In the week or two leading up to the Early Application Deadline of November 1, 2009, I found myself writing the following paragraph:
“Though there are several reasons why Stanford is a good place for me, there is one particular characteristic which appeals to me most: the spirit of service. As the Founding Grant expressed in 1885, Stanford aims to “qualify students for…[the promotion of] the general welfare by exercising an influence on behalf of humanity and civilization.”
Due to the strict word limit of the application essay, I was not able to include another characteristic, which I found equally profound and appealing—Stanford’s value of freedom, embodied in our motto: “The wind of freedom blows.” I wrote the above paragraph not merely to sound Stanford-esque to the admissions officer reading my application, but because I truly believed it. A university which values freedom as an instrument not only to learn and inquire, but to serve and do good for society—I could not imagine myself anywhere else.
Thus, I was disappointed that I found myself agreeing with my fellow writer’s—AJ Sugarman’s—recent editorial entitled “Contraception Mandate Not Divisive.”
Not divisive at Stanford, that is.
Like Mr. Sugarman, I too have not heard of many members of the Stanford community who protest the Department of Health and Human Services Contraceptive Mandate, which is to be implemented as part of President Obama’s landmark Affordable Care Act. Under this mandate, employers will be required to pay for contraceptive services as part of their employees’ insurance plans.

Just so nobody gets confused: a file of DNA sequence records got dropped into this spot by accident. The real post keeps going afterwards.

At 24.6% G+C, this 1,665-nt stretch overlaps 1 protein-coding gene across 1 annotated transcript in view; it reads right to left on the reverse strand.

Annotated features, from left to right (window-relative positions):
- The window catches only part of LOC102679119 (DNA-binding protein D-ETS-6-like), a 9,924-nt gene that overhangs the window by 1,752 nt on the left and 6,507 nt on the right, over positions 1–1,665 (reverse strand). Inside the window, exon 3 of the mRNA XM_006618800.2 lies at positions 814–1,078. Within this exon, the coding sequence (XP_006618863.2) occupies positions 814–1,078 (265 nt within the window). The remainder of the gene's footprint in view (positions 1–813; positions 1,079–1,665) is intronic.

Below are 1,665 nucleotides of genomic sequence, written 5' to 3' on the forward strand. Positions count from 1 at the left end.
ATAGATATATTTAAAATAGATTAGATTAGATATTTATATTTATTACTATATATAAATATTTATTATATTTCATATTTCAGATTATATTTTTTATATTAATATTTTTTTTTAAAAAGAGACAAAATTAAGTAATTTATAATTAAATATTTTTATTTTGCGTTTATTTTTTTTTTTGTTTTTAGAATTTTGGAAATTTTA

Apart from a forum-style talk show to be filmed within the coming weeks entitled “Abortion, Contraception, Intra-vaginal Probing: Is It About Religious Freedom or Controlling the Bodies of Women,” even simple *dialogue *about an issue which many outside the Stanford bubble regard as highly contentious has been minimal.
Yet I believe that the reason for the minimal on-campus dialogue and contention is not a “tradition of respectful discussion,” as Mr. Sugarman points out, but an interplay of two factors: 1) the *approval *of the mandate by the radical few who often protest in favor of a myriad of more liberal reproductive rights and 2) the general *apathy *of the remainder of students towards a supposedly “no-brainer” issue such as contraception.
To the majority of students who can generally afford to spend about $9 to $20 a month on condoms or birth-control pills at the local CVS or Safeway, the idea of requiring employers to pay insurance premiums which would cover relatively inexpensive birth control does not seem worth all the recent weeks’ hullabaloo.
Yet few people are aware of its severe constitutional implications and even less so of its dire economic implications, a few of which are worth rehashing.